By the end of 1982, Smith was talking openly in the press about disbanding The Cure, Smith himself still playing with the Banshees, and working on other projects. Fiction label manager ChrisParry felt all they needed was a change of musical direction, and was keen to keep the band together. (they were the number one band on his roster, so it was in his interest!) He must have been pretty persuasive, and the Cure reemerged with a fresh poppier, more keyboard driven sound, that was to be the making of the band, in terms of both sales and image. The first album from this era was The Top (1984) which dabbled in vaguely psychedelic sounds. By this period Smith was in total control of the band musically, and with the exception of drums and Saxophone he plays every instrument on the recording.
4. The ‘Pop’ era
The bands next two albums saw the band grown into probably the biggest alternative band in the world. The head on the door )1985) married a lot of the elements that had gone before, with a pop sensibility that struck a chord. It reached number 7 in the UK album charts, cemented their following in Europe and gave them their first taste of US chart success. They built upon this with 1987′s double album ‘Kiss m, kiss me, kiss me’ which again made the top ten albums in the UK and across Europe and made further gains into the US market.
Six different ways, from the album of the same name
Why can’t I be you?, from Kiss me, kiss me, kiss me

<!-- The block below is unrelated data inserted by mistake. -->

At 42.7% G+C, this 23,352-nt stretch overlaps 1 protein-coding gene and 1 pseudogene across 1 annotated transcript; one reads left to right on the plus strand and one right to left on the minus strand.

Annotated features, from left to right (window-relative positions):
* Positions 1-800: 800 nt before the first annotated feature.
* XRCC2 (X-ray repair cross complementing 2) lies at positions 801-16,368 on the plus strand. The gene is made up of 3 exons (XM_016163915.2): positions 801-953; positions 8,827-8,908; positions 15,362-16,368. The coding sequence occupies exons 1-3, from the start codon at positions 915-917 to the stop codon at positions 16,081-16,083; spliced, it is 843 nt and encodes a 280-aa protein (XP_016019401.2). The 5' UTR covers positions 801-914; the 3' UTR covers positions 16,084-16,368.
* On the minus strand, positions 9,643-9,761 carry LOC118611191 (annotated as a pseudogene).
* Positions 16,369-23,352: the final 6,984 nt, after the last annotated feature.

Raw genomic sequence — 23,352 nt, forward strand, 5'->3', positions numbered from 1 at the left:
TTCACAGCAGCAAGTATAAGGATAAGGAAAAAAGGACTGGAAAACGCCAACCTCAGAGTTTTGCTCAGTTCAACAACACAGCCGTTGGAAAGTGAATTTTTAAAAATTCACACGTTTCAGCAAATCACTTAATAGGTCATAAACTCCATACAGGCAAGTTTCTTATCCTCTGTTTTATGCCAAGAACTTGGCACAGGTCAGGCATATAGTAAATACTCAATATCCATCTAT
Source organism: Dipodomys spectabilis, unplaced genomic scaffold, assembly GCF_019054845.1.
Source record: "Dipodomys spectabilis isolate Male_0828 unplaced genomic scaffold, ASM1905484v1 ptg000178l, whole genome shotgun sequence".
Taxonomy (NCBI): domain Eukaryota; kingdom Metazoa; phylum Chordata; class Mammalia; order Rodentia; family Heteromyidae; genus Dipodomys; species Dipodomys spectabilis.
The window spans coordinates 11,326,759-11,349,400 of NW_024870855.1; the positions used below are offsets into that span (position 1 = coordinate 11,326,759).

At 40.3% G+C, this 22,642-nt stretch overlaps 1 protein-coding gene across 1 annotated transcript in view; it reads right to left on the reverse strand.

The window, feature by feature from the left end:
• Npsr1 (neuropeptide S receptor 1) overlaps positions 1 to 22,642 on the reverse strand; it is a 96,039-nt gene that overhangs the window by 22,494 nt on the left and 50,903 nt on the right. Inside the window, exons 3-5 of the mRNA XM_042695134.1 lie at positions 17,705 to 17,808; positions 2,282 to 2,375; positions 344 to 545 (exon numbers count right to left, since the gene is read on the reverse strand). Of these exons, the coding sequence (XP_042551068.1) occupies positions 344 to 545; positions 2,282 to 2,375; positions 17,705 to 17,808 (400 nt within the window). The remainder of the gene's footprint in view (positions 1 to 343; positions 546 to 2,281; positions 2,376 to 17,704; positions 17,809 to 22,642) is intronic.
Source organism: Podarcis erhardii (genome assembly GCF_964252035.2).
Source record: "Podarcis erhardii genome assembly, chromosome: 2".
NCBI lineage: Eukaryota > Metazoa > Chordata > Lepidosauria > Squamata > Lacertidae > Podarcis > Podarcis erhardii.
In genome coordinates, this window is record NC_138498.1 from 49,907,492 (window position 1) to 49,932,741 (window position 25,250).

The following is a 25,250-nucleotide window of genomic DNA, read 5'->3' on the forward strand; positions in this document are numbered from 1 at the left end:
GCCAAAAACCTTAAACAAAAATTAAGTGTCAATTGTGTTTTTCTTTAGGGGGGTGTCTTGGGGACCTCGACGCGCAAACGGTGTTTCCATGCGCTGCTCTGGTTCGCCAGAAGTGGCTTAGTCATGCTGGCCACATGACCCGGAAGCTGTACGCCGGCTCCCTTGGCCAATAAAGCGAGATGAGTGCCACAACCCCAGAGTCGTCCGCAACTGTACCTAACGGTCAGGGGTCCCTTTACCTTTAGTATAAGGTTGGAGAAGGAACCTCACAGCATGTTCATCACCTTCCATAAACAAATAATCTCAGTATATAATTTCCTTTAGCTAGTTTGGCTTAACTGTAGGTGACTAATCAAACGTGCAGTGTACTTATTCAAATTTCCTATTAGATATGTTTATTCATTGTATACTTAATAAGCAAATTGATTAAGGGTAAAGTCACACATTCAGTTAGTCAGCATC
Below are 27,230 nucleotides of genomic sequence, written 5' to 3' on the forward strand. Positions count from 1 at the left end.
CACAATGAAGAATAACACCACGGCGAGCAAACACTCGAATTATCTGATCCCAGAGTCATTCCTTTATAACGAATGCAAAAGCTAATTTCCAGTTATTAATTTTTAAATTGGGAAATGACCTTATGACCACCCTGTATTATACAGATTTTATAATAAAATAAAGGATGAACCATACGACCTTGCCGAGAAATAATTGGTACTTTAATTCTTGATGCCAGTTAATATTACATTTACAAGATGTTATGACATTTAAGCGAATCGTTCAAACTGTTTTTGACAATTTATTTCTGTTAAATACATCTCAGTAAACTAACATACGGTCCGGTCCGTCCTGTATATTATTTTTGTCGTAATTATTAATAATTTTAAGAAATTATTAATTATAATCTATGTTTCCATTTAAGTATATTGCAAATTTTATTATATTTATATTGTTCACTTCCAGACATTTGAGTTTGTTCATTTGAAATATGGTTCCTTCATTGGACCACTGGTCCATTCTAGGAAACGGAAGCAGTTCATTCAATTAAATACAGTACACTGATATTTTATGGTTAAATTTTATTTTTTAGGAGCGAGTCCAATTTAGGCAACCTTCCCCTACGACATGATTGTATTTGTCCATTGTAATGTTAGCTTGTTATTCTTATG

5. The grungey-gothy era
Ok, maybe not the most snappy titled era of The Cure, but 1989 marked a return to the more gothy material of their earlier material, and spurned the album Disintegration. Again a big seller worldwide, the album included the single Lovesong which peaked at no.2 in the US charts giving the group their biggest stateside hit to date. Following on from this was Wish (1992) which proved to be the zenith in the groups popularity, rising to number one in the UK and number two in the US album charts. Still noticeably less synth driven (not totally though), the album probably didn’t reach the darkness of its predecessor
Lovesong, from Disintegration
Following this came Wild mood swings (1996), a poorly received Cure album, which followed on from an extended period of uncertainty within the band (Smith almost folding the band in the run up to the recording) It still sold a million copies though (granted, not he four million Wish sold) and spawned a couple of memorable tracks, including live favourite ‘Want’. After that came a welcome return to form with 2000′s Bloodflowers, a record which Smith believes to be one o the trilogy of their best albums, alongside Pornography and Disintegration.
6. Indie Rock era
The two most recent Cure albums, a self titled album which was much heavier than had been heard from the band before, surfaced in 2004. The band apparently recorded most of the songs live in the studio, and despite it’s almost nu-metal leanings, Robert Smith likes to describe it as ‘Cure heavy’ instead. 2008 saw the arrival of their most recent (and 13th) album 4:13 dream. Originally planned as a double album, it eventually appeared (late – the release date was put back) as a single album to generally positive reviews. Smith has stated that the songs written for 4:13 dream were generally split into two, upbeat and downbeat. The record released in the end was the upbeat records, and there has been speculation (some by Smith himself) about the possibility of releasing the other songs at some point.
Freakshow, from 4:13 dream
7. The Future
That I can’t tell you about. Still playing live, still talking about future plans, I’m not sure the 15-year-old still deep within me can cope with the thought of life without another Cure album. Not quite the seven ages of man I grant you, but maybe Robert Smith can fill us in with the seventh age of The Cure. Here’s hoping.